|glacier lilies and wasatch bluebells|
|Taraxacum officinale + Artemesia tridentata|
18 March 1999, Great Western Trail, Mt. Timpanogos
A velvety, blue-spotted mourning cloak flits across our path. I chased these as a child at my grandparents’ farm in Windsor, Colorado. Some childhood experiences never leave us.
When I decided to move from Tennessee to Utah, the Dean of Vanderbilt’s School of Arts and Sciences asked if BYU, where I had been an undergraduate, was offering me more money. “No,” I said, “I miss the smell of sage.” In my case, at that point, for complex reasons, visceral memory trumped academic prestige.
Another insect flashes past, a brilliant scarlet-orange patch under its wings.
“Box elder bug,” Sam says, “Boisea trivittata.” Named by Thomas Say, an American entomologist who was part of an expedition to the Rocky Mountains in 1819 and 1820. He was the first to classify and name the coyote and the lazuli bunting.
Up the trail, a panzered lady bug splits its orange shell to reveal black wings. Small spiders dodge our tires. And when I think I have found the first tender green leaf on the still barren oakbrush, it turns out to be a lime-green stinkbug.
At the top of the hill, Sam points to a tiny low plant with small red leaves: “Some plants use this red coloring to protect themselves from the bright sunlight that bleaches out their chlorophyl. It’s called anthocyanin, the same substance that, along with tannin, may make red wine good for the heart and that causes the red coloring in leaves in the fall.”
“Thanks for the lecture,” I tell Sam, “Glad to be out with a botanist. Let me ask the expert a question. Last night I looked up death camus in both of my field guides to wildflowers. The one lists only meadow death camus, Zigadenus venenosus, and doesn’t mention any other variants. The other book describes mountain death-camus, Zigadenus elegans, and notes the existence and characteristics of Zigadenus gramineus, Zigadenus venenosus, and Zigadenus paniculatus. What’s the deal?”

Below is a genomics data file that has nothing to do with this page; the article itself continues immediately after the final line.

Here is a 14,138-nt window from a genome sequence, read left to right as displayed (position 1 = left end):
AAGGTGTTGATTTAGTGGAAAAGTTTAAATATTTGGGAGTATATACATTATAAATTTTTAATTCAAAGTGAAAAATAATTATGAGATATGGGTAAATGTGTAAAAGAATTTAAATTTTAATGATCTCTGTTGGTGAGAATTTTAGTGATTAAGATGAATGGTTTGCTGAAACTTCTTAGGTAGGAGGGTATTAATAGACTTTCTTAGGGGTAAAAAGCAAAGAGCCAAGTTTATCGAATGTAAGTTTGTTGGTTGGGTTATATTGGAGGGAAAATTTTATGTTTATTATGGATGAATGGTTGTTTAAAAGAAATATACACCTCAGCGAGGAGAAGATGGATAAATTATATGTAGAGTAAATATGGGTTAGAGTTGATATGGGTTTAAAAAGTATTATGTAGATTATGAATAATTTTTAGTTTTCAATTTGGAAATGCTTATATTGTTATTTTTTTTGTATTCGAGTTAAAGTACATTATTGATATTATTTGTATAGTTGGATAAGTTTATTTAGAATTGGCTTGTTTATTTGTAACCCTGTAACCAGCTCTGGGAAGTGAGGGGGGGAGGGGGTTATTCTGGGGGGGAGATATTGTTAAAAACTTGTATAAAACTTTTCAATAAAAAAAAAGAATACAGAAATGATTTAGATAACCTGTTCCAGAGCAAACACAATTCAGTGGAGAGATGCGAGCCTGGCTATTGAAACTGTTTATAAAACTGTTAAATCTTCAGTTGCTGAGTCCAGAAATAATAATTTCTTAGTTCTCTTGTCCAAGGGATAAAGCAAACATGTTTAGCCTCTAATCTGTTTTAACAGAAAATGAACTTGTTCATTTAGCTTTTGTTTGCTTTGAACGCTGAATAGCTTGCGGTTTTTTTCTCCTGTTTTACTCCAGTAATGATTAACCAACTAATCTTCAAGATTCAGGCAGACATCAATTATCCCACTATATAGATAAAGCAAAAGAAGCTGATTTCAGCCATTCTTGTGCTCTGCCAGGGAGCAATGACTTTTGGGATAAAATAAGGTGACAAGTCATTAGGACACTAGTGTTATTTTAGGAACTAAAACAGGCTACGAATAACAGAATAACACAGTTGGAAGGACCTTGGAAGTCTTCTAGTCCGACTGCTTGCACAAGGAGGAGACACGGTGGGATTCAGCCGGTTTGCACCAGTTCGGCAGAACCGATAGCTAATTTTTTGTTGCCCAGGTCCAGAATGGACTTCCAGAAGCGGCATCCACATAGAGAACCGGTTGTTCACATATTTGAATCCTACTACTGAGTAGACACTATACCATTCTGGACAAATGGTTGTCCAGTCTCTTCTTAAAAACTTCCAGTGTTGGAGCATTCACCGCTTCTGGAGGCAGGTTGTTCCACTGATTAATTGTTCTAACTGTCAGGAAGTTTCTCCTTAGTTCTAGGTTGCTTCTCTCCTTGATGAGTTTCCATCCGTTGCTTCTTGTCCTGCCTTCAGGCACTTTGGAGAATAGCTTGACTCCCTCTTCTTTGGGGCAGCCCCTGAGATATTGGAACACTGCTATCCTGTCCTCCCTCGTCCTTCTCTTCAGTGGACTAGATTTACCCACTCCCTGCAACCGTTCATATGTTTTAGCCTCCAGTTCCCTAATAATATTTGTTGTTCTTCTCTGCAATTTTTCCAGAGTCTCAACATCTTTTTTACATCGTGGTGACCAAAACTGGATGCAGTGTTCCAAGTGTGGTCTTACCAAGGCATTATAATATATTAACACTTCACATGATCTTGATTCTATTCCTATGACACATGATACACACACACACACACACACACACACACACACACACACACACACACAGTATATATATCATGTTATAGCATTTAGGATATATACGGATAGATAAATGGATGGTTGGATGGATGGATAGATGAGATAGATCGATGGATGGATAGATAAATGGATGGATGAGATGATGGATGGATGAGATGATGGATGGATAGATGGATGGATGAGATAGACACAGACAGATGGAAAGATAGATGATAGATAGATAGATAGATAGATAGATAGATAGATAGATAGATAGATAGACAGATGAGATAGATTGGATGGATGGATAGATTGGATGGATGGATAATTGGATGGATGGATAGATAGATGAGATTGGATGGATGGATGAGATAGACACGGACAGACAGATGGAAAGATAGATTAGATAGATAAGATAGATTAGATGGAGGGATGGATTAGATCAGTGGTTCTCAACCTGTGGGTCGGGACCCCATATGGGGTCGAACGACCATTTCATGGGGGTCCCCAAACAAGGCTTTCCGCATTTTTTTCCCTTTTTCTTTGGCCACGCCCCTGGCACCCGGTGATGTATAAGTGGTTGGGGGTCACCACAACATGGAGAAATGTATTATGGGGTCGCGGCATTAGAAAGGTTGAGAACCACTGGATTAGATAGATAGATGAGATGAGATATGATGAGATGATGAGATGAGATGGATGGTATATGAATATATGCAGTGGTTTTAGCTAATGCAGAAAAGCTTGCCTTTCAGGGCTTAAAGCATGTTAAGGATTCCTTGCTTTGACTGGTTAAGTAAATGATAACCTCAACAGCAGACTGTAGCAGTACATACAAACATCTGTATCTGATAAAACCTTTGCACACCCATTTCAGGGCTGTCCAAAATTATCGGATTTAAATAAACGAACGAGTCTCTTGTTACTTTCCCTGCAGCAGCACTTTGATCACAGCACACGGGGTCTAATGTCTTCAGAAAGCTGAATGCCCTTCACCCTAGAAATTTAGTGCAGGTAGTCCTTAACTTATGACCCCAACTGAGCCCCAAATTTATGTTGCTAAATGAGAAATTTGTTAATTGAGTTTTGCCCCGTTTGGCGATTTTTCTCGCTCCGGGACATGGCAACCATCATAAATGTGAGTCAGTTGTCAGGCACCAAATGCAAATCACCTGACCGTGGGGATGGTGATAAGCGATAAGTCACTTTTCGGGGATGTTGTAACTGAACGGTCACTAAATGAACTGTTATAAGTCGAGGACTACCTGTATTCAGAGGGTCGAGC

“You’re on to something interesting here,” Sam says. “You’ve discovered the war between the lumpers and the splitters. Your second guide was written by splitters and your first by lumpers. Lumpers see splitters as scientists who proliferate species designations endlessly on the basis of insubstantial differences. Splitters see lumpers as scientists who are too lazy to pay attention to detail.
“Dandelions, for example, are a great source of tension between splitters and lumpers. They grow from Alaska to Patagonia and lumpers call all of them Taraxacum officinale. Because dandelions are self-fertilizing, mutations tend to stick and splitters distinguish hundreds of species. Check your guides and see what you find.”
At home I open Carl Schreier’s A Field Guide to Wildflowers of the Rocky Mountains. The common dandelion, Taraxacum officinale, is listed as a single species. Craighead/Craighead/Davis’s Rocky Mountain Wildflowers, however, lists the names of three dandelions that occur in the Rockies, and then states that “close to 1000 species of Taraxacum have been described, but conservative botanists now recognize around 50.” Schreier is a lumper, Craighead and friends splitters. It’s that simple. Once Sam points it out.
I bought these guides expecting scientific facts. Instead, I get judgments, assessments, interpretations built on biases. “Truth,” Nietzsche wrote, “is a mobile army of metaphors.” I’m fifty years old and have known this for decades. Now I know it again.